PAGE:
Wednesday, July 2, 2014

The Insecure Writer and Losing Your Voice



Today is July's contribution to Alex Cavanaugh's Insecure Writers Support Group.




Why am I an Insecure Writer this month? 

Because I seem to have lost my voice.

 I don’t mean from yelling during the World Cup. I’m referring to my writing voice. That little piece of you that goes into everything you write, whether you realize it or not.

Voice is one of those hard to describe things, but I like to think of it as the sum of all those choices you make when you write. It’s the kind of humor you use (or don't use). It’s how close or distant you make your POV. It’s the ratio of showing vs. telling that feels right for the story. In other words, it's the things that makes your story different from all the other stories out there with the same plot as yours. It’s what agents and editors look for when they read your manuscript.

My voice borders on the whimsical, which is probably why I liked the Harry Potter series so much. But I spent this past week looking back over earlier chapters of my story and my voice seems to be missing. It's there in the earlier drafts, but it's been steadily disappearing with each subsequent draft. Turns out I'd tried so hard to follow the rules, I'd driven the voice right out of my story. Not good.

So my new goal is to make sure my voice comes through loud and clear in each new draft. I can’t guarantee anyone will like it, but at least it won’t sound like everyone else's stories.

26 comments:

  1. I think this is quite common and usually takes going too far with rules and guidelines until you start figuring out which things are useful to you and which aren't. Basically, I think you have to lose your voice to find it again (hopefully better and stronger ).

    mood
    Moody Writing

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    1. Yep, I'm beginning to think it's coming back, a little stronger than before.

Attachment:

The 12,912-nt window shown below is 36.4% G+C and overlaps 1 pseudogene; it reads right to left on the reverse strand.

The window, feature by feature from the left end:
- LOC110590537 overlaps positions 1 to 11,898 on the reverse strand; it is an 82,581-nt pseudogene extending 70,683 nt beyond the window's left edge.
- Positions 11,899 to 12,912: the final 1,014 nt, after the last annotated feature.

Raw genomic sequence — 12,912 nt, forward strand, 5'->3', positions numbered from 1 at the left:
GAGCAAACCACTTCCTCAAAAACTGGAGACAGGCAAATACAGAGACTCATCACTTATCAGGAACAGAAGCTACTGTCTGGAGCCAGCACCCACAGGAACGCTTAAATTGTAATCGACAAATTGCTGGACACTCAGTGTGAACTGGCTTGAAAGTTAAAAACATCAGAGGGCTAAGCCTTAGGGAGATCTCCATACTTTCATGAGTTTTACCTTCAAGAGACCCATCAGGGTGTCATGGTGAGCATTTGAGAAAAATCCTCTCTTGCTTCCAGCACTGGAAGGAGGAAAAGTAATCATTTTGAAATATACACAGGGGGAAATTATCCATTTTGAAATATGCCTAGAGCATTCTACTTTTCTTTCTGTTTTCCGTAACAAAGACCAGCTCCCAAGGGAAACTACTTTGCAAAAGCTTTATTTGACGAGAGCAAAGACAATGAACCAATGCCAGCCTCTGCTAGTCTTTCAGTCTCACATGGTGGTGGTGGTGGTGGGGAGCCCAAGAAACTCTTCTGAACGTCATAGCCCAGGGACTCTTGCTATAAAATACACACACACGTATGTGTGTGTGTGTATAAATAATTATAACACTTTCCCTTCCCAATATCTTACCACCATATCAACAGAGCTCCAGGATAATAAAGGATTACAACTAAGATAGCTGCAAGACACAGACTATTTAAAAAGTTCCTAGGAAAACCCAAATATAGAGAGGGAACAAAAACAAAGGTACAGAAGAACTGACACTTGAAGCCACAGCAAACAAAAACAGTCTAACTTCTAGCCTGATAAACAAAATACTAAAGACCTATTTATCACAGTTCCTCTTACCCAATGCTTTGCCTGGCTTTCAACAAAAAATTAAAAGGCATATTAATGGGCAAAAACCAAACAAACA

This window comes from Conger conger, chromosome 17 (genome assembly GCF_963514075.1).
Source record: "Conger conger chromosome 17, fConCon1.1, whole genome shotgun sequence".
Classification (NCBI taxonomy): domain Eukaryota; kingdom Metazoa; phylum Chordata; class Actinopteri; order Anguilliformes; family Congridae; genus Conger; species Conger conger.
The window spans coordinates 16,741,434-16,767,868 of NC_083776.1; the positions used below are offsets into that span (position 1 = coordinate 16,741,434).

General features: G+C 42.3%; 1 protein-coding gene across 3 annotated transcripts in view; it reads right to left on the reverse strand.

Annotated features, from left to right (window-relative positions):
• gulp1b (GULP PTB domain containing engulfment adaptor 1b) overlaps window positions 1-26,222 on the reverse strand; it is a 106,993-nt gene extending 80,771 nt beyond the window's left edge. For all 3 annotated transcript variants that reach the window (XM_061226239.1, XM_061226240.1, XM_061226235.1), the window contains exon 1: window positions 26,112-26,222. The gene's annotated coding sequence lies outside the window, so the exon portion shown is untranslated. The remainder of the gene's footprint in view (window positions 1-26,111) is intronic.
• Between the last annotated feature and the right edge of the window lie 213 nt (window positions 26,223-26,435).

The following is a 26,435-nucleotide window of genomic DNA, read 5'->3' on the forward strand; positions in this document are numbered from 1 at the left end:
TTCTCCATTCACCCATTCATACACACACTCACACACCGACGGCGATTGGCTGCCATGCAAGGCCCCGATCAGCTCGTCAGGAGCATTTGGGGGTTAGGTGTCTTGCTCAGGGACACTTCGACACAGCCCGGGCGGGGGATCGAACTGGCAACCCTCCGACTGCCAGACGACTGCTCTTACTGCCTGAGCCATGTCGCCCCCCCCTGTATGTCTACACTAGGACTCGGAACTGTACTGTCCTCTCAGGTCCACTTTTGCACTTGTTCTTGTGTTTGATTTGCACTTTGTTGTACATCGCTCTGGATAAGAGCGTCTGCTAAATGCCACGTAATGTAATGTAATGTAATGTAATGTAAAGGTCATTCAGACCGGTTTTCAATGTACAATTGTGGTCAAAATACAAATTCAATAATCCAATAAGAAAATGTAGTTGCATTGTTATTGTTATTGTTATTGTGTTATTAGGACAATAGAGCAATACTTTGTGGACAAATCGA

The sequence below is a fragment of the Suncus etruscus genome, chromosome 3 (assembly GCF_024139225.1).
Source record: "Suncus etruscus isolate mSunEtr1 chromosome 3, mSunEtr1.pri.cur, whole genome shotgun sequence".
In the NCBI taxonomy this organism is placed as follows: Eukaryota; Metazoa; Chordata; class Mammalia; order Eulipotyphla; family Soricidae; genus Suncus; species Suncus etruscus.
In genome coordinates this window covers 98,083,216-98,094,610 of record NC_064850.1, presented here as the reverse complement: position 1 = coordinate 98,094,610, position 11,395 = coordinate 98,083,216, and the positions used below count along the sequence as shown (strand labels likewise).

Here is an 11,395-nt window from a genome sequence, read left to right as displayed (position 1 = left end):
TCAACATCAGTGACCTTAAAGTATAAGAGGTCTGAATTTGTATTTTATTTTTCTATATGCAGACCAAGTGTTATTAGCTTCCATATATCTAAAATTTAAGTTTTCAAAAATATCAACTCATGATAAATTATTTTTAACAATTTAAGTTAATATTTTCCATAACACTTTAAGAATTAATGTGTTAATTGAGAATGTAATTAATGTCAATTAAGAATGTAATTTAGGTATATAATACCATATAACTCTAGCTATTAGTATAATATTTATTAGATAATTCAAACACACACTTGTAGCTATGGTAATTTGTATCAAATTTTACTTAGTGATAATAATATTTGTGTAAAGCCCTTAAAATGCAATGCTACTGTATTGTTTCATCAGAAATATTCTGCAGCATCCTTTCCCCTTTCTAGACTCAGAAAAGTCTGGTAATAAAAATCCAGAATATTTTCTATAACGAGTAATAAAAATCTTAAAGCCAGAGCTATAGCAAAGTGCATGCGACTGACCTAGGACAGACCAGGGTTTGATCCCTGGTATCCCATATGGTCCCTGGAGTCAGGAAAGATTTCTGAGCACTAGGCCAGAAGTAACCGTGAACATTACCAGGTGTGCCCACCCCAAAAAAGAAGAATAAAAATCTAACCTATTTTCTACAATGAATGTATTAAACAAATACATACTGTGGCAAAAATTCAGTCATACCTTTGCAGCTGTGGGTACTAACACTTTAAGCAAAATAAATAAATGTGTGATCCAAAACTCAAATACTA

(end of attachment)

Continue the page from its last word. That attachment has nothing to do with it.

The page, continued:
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  2. Yeah I've found that I edit the voice right out of my books if I start editing too soon. So now I draft without looking back at my work. Then rewrite focusing on getting the voice right.

    And then carefully edit to make sure everything's clear to the reader. (Well. Everything that NEEDS to be clear, I mean.)

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    1. I'm beginning to think that I'll need a final editing pass just to put my voice back into the manuscript. Hopefully, I'll get better about not taking it out in the first place.

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  3. We don't need no stinking rules!
    If that's sucking the life out of your story, heck with the rules. Voice is much more important.

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  4. Oh no, Ken! This happens to way too many authors. Editing can be hard. We tend to focus on the minutia and the rules that we forget to look at the big picture.

    I can't speak for everyone, but for me as a reader Voice is on the top of the list of thing that make me fall in love with a book.

    Voice, character, story, THEN writing. A sentence can be beautifully crafted, but if the other three things are missing than it just feels cold.

    I hope you find your voice again! Good luck.

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  5. It is such a shame that we feel as though we have to follow all the "rules" and we lose the one thing that makes our work unique—our voice. So glad you realized you were doing that! Good luck finding your voice again!

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  6. That's such an important point! It can happen to anyone. The thing to do is learn the rules, be able to write within them - and then be able to decide when to toss them out the window! My "voice" often comes with passive verbs and even an adverb or three. The trick is that I know how to fix it, and once I do, I see if I like it that way better. If I don't, if I think it sucks the voice from the passage/paragraph, I go back to the "wrong" way. Good luck!

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  7. Lexa is right. As writers, we work hard to learn the rules, but it's important to know it's okay to break them. Sometimes, you have to break them. I have a novel that lost its voice on the final revision. It never sold, and I'm sure it's because that unique voice is missing. One day I'm going to go back one draft, add in only the additional scenes, and try sub'ing it again. Good luck in your writing.